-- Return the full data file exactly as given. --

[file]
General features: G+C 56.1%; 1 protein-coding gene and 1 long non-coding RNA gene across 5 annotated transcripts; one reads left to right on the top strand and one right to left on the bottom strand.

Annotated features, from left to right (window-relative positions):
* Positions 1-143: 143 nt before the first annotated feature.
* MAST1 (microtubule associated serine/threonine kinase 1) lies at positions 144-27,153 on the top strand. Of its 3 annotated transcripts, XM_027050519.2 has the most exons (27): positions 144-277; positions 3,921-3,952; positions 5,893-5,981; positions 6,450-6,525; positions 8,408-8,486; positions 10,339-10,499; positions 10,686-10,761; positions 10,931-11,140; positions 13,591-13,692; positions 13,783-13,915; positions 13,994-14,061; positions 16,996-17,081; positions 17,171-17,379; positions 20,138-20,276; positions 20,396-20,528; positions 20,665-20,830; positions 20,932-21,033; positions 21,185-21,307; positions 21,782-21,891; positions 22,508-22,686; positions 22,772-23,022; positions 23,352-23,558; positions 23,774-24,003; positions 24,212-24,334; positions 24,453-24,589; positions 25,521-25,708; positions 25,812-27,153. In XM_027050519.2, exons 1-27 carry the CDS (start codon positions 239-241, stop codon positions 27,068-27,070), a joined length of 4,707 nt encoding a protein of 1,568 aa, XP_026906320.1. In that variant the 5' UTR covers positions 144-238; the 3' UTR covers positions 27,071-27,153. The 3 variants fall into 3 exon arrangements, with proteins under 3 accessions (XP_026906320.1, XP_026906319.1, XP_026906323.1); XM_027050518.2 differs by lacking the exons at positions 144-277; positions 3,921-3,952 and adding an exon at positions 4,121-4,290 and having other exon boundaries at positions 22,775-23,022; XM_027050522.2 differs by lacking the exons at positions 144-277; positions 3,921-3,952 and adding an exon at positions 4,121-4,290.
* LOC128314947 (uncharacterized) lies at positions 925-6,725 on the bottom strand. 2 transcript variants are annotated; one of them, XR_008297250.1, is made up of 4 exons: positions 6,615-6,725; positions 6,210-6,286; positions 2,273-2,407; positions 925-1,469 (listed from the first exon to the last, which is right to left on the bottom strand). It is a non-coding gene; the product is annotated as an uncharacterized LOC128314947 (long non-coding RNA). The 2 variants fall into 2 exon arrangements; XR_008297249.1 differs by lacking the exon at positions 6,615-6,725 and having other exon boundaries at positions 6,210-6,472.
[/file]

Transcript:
General features: G+C 56.1%; 1 protein-coding gene and 1 long non-coding RNA gene across 5 annotated transcripts; one reads left to right on the top strand and one right to left on the bottom strand.

Annotated features, from left to right (window-relative positions):
* Positions 1-143: 143 nt before the first annotated feature.
* MAST1 (microtubule associated serine/threonine kinase 1) lies at positions 144-27,153 on the top strand. Of its 3 annotated transcripts, XM_027050519.2 has the most exons (27): positions 144-277; positions 3,921-3,952; positions 5,893-5,981; positions 6,450-6,525; positions 8,408-8,486; positions 10,339-10,499; positions 10,686-10,761; positions 10,931-11,140; positions 13,591-13,692; positions 13,783-13,915; positions 13,994-14,061; positions 16,996-17,081; positions 17,171-17,379; positions 20,138-20,276; positions 20,396-20,528; positions 20,665-20,830; positions 20,932-21,033; positions 21,185-21,307; positions 21,782-21,891; positions 22,508-22,686; positions 22,772-23,022; positions 23,352-23,558; positions 23,774-24,003; positions 24,212-24,334; positions 24,453-24,589; positions 25,521-25,708; positions 25,812-27,153. In XM_027050519.2, exons 1-27 carry the CDS (start codon positions 239-241, stop codon positions 27,068-27,070), a joined length of 4,707 nt encoding a protein of 1,568 aa, XP_026906320.1. In that variant the 5' UTR covers positions 144-238; the 3' UTR covers positions 27,071-27,153. The 3 variants fall into 3 exon arrangements, with proteins under 3 accessions (XP_026906320.1, XP_026906319.1, XP_026906323.1); XM_027050518.2 differs by lacking the exons at positions 144-277; positions 3,921-3,952 and adding an exon at positions 4,121-4,290 and having other exon boundaries at positions 22,775-23,022; XM_027050522.2 differs by lacking the exons at positions 144-277; positions 3,921-3,952 and adding an exon at positions 4,121-4,290.
* LOC128314947 (uncharacterized) lies at positions 925-6,725 on the bottom strand. 2 transcript variants are annotated; one of them, XR_008297250.1, is made up of 4 exons: positions 6,615-6,725; positions 6,210-6,286; positions 2,273-2,407; positions 925-1,469 (listed from the first exon to the last, which is right to left on the bottom strand). It is a non-coding gene; the product is annotated as an uncharacterized LOC128314947 (long non-coding RNA). The 2 variants fall into 2 exon arrangements; XR_008297249.1 differs by lacking the exon at positions 6,615-6,725 and having other exon boundaries at positions 6,210-6,472.